Colorectal cancer screening prevents CRC and prevents CRC deaths.
What is cancer screening? Why is it important?
Cancer screening is looking for cancer before a person has any symptoms. Screening may lead to earlier diagnosis, earlier treatment, and better survival. When it comes to colorectal cancer, screening can prevent cancer by finding and removing polyps (abnormal growths) before they can become cancer. Almost all colorectal cancers begin as precancerous polyps in the colon or rectum. Such polyps can be present in the colon for years before invasive cancer develops, and they may not cause any symptoms. Screening can both help find cancer at an early stage and can help avoid the disease entirely.
Clinical guidelines for colorectal cancer screening vary by country. For example, the United States Preventive Services Task Force (USPSTF) recommends CRC screening for average risk adults aged 45-75. Screening may be recommended at an earlier age for patients with risk factors such as a family history of colorectal cancer or a hereditary syndrome of high risk for colorectal cancer, like Lynch syndrome or familial adenomatous polyposis. Other risk factors include age, diet, physical activity, smoking, obesity, and alcohol consumption. A personal history of inflammatory bowel disease, like Crohn's disease or ulcerative colitis, also puts you at increased risk of colorectal cancer. Always talk to your healthcare provider about when you should start getting screened and which screening method is right for you.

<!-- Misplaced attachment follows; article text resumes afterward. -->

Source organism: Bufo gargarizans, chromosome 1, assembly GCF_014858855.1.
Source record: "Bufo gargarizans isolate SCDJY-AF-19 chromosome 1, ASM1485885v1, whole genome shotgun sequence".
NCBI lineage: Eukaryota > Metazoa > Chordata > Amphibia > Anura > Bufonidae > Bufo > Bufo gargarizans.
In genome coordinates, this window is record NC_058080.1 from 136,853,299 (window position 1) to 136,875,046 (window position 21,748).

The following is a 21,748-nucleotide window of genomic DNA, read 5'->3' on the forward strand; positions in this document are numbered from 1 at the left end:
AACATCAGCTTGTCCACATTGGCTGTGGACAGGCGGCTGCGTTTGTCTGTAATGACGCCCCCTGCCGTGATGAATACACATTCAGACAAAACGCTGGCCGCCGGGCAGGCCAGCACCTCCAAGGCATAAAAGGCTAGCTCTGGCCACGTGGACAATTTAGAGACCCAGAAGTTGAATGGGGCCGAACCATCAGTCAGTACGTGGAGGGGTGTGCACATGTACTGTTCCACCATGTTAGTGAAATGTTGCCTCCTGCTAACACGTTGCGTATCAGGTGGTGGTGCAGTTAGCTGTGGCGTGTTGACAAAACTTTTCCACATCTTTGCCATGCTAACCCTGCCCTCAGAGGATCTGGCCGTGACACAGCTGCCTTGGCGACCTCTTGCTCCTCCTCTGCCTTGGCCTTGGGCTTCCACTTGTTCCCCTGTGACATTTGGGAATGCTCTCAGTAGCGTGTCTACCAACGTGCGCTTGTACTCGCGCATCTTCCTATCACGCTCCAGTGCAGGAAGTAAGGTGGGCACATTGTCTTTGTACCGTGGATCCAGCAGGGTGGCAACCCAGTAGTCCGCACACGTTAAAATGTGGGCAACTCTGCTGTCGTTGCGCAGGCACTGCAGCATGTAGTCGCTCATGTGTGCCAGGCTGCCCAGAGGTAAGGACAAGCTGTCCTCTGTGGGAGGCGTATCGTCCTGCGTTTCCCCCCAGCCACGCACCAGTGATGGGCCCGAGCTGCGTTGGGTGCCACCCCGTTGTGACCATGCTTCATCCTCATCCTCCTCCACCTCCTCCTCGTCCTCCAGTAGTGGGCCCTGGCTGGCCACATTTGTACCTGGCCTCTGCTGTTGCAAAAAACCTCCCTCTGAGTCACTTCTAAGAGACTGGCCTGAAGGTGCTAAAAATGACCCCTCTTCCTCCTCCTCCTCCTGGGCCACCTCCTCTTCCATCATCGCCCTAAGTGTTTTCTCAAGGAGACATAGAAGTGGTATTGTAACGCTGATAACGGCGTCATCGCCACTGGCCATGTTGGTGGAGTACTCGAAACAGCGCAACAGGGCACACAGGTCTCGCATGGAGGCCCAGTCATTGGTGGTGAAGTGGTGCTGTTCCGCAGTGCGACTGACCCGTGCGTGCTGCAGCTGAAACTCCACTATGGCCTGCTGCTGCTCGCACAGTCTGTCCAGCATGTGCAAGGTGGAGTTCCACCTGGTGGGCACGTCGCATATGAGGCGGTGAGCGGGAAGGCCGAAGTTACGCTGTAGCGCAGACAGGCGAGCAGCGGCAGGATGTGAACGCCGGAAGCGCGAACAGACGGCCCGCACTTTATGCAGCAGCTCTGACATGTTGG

It is important to remember that your doctor does not necessarily think you have cancer if they suggest a screening test. Screening tests are given when you have no cancer symptoms. Screening tests may be repeated on a regular basis. If a screening test is abnormal, you may need to have more tests done to find out if you have cancer. These are called diagnostic tests.
Screening for colorectal cancer (CRC) decreases the number of deaths from the disease.